February 25, 2018/Pulmonary/Critical Care

Sepsis Bundle Compliance Independently Associated with Lower Odds of Readmission

Patients who pass SEP-1 in hospital less often


By Anita Reddy, MD, and Seth Bauer, PharmD


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The Severe Sepsis and Septic Shock Early Management Bundle (SEP-1) is one of several efforts from the U.S. Centers for Medicare and Medicaid Services to combat the prevalence and mortality of sepsis as well as mitigate the cost burden upon the healthcare system. Sepsis is the leading cause of hospital readmission, a major factor in patient mortality and healthcare cost. To date, we have no evidence-based methods of reducing readmissions after a sepsis episode.

Our study, presented at the Society of Critical Care Medicine (SCCM) Annual Congress in February 2018, sought to determine if SEP-1 bundle compliance is associated with hospital readmission. We evaluated for SEP-1 eligibility patients admitted to a health system from October 2015 – May 2017 with administrative coding for sepsis during index hospital admission. We then analyzed whether patients passed or failed SEP-1 and the individual bundle element that lead to failure. We also looked at 30-day readmission. Note: the numbers below reflect the data as presented at SCCM. Updated analysis is forthcoming.

Of 1729 patients identified in the SEP-1 measure population, 34.5 percent passed SEP-1, and 90.3 percent survived index hospitalization. Hospital survival was 94.8 percent in patients who passed SEP-1 compared with 87.9 percent for those who failed (P < 0.01). Of the surviving patients, whose who passed SEP-1 had fewer readmissions than those who failed SEP-1.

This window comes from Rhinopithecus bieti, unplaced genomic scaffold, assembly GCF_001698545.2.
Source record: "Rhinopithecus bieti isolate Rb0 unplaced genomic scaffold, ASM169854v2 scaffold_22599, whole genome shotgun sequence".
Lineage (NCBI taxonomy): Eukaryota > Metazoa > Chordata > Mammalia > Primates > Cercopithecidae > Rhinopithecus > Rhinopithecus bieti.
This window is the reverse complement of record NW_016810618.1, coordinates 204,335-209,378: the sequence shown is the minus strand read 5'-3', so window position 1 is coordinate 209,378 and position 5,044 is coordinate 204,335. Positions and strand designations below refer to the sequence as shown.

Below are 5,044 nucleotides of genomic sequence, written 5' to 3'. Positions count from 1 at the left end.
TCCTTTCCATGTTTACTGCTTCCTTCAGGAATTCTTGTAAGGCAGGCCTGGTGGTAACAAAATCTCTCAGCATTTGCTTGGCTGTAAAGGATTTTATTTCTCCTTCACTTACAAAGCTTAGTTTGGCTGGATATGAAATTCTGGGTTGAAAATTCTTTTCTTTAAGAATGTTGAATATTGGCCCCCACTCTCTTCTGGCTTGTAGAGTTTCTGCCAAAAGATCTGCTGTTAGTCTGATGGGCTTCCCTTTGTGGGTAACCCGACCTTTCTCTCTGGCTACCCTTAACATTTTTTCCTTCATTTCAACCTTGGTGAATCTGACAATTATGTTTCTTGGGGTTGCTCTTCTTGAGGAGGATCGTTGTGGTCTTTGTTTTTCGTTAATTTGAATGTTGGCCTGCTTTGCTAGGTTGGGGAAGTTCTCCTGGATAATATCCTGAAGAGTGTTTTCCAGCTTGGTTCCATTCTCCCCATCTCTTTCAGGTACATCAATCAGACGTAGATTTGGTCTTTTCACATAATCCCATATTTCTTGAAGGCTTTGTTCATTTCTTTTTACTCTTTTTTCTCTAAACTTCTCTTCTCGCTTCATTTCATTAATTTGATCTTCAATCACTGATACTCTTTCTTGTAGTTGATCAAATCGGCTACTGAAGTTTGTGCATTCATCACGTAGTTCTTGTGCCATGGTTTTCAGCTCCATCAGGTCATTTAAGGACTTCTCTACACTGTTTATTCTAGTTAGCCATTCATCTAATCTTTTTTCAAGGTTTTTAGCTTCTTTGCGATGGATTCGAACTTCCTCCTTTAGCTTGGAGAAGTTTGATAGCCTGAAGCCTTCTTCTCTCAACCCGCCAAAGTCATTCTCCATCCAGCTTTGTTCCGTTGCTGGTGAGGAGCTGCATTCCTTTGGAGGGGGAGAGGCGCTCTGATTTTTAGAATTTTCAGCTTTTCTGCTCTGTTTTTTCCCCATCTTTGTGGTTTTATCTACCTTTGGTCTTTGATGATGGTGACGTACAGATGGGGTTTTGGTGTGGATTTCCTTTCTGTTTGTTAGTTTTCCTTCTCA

We analyzed individual elements of the SEP-1 bundle leading to failure, and none were associated with readmission. Using multivariate logistic regression, we found that SEP-1 compliance lowered odds of readmission (OR 0.76, 95% CI 0.59-0.98; P = 0.03).

As we search for interventions across the spectrum of sepsis prevention, treatment and mortality, compliance with the SEP-1 bundle may offer a targeted intervention that reduces admissions and decreases overall healthcare costs and sepsis disease burden beyond initial hospital admission.


Dr. Reddy is Quality Officer in the medical intensive care unit and Co-Chair of the Enterprise Sepsis Steering Committee at Cleveland Clinic. Dr. Bauer is a clinical pharmacist in the medical intensive care unit and a member of the Enterprise Sepsis Steering Committee at Cleveland Clinic.

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